College Wynd is close to Strand Street, where Lawson’s Land was, and is close to Fore Street where John McCrae was living in 1861.

Kilmarnock 1855
Kilmarnock in 1855

So it is looking very much as if gg grandfather John McCrae originated in Northern Ireland, somewhere in Country Antrim, and arrived in Kilmarnock with his mother Mary Henderson when he was only a few months old.

An additional link to these census entries is that in 1850 Susan Bell married Jacob Owens. In 1851 Susan Bell is said to be married, and Jacob Owen was living just a few doors away (and is on the next census page) with his mother and siblings, and his entry also says he is married. Very frustratingly, I’ve been unable to find a death certificate for Susan Bell or Owen/s on ScotlandsPeople, as I’m desperate to know who her parents were!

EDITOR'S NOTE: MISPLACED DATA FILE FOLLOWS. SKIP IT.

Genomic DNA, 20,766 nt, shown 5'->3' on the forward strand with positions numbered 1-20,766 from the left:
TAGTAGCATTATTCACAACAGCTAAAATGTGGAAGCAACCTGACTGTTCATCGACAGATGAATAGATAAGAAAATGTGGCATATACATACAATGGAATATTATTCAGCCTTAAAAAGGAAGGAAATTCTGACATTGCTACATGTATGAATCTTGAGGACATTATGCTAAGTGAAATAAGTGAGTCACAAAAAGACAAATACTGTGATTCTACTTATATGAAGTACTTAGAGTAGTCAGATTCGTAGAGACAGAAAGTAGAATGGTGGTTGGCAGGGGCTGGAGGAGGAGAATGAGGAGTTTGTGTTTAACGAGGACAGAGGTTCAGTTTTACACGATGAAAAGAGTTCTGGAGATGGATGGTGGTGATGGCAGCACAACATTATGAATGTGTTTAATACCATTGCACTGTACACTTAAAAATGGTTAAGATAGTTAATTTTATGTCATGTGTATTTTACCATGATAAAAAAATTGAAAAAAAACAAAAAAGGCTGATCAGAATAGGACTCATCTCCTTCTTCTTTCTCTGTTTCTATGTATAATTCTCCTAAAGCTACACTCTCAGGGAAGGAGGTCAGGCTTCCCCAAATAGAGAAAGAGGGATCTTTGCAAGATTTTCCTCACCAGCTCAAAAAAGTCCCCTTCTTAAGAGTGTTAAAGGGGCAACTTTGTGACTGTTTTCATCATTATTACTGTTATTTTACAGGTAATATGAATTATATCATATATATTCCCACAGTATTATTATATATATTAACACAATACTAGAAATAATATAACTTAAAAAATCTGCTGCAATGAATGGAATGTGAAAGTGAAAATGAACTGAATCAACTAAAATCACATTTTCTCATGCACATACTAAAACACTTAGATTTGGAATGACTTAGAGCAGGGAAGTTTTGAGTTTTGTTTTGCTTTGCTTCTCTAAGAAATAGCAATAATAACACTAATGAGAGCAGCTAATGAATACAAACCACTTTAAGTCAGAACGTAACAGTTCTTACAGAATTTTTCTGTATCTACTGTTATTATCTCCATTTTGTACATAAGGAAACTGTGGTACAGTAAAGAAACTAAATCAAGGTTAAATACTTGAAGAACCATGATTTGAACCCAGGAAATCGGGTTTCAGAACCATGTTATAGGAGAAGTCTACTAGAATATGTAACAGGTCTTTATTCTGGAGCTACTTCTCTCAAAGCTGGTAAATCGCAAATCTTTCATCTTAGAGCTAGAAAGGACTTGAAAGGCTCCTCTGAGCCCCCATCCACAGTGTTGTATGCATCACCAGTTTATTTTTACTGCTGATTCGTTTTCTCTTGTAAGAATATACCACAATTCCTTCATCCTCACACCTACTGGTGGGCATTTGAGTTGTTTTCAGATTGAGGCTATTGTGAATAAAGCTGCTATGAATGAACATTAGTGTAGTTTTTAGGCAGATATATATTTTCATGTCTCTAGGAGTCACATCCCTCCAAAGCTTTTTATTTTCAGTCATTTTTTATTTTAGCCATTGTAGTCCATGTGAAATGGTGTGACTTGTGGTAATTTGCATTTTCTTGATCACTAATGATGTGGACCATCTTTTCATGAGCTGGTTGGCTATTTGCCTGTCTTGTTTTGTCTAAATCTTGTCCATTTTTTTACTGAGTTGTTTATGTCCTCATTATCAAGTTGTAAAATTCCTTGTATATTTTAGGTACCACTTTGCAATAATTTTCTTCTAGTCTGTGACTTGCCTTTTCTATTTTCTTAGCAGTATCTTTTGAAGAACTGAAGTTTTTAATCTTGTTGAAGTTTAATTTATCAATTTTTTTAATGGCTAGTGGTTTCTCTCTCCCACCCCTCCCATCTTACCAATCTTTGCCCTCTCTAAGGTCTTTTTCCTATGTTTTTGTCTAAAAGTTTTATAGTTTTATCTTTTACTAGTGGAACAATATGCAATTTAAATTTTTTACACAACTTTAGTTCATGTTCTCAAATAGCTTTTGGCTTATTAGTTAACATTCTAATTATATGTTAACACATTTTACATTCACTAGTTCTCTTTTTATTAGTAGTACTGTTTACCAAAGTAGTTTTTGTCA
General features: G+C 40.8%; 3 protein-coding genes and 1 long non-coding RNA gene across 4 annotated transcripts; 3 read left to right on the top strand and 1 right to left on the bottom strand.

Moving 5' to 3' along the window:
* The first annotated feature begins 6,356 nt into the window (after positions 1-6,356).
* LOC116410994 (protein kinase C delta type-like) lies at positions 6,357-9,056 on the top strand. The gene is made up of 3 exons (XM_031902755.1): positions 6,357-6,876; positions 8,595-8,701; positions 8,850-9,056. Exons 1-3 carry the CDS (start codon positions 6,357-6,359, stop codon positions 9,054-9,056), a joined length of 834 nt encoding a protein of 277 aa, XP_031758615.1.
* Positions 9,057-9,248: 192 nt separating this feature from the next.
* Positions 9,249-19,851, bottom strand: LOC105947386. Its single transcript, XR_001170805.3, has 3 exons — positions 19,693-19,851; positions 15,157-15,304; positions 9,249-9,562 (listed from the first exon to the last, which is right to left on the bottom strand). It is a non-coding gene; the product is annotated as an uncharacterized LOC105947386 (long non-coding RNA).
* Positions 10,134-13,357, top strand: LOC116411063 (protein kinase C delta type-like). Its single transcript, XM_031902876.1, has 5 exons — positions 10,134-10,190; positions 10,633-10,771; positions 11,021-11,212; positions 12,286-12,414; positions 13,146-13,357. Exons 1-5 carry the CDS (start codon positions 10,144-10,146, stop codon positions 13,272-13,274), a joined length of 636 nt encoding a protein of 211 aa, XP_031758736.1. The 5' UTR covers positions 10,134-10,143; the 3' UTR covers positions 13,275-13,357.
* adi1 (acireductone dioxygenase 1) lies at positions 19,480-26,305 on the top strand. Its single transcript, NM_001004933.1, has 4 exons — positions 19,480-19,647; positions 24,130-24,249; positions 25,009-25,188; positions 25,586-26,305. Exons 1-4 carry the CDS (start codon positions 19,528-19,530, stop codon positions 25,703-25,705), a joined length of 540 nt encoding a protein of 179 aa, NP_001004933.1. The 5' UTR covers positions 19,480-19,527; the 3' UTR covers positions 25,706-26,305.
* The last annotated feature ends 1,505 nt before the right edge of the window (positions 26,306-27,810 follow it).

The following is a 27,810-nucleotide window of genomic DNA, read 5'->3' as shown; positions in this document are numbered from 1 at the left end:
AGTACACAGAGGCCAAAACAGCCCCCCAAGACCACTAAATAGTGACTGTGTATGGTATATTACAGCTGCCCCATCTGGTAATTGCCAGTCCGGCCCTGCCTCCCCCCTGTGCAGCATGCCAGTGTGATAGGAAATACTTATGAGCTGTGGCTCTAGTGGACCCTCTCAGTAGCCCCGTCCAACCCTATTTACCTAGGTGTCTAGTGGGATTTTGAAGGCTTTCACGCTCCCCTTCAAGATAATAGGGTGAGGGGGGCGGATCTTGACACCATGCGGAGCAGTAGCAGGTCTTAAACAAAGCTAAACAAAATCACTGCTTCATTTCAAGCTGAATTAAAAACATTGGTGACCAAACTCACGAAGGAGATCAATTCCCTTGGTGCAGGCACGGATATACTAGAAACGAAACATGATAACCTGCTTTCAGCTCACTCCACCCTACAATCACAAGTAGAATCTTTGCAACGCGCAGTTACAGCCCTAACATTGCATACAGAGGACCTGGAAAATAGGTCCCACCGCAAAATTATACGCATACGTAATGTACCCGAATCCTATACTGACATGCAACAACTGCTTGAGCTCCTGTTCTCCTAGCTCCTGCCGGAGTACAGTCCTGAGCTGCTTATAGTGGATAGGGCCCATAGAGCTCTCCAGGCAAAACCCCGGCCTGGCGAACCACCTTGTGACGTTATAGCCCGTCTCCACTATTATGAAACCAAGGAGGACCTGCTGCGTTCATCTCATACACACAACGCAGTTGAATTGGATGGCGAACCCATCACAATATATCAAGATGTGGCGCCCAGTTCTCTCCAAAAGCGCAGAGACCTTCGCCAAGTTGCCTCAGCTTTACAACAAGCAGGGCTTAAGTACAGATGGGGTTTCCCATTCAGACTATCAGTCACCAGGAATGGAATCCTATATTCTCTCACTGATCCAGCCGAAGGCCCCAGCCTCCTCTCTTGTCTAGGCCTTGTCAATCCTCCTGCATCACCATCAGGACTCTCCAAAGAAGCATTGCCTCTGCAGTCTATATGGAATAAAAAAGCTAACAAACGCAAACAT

However, during my searches (which were aided by the very helpful Jonn on RootsChat – always a good place to post your problems) I discovered that John McCrae and Mary Ann McInairney had a child born in 1881 who died at 6 weeks old. He was called Jacob Owens McCrae.

There is now lots more research to do on my McCrae line, but I need to flex the credit card and buy more credits on ScotlandsPeople before I can go further. It also means research on that line takes me to County Antrim. I’ve avoided delving into Irish records as I know a lot were destroyed, so finding people there is difficult. But it looks like I’m going to have to bite the bullet and have a go.

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5 responses to “At last – a McCrae breakthrough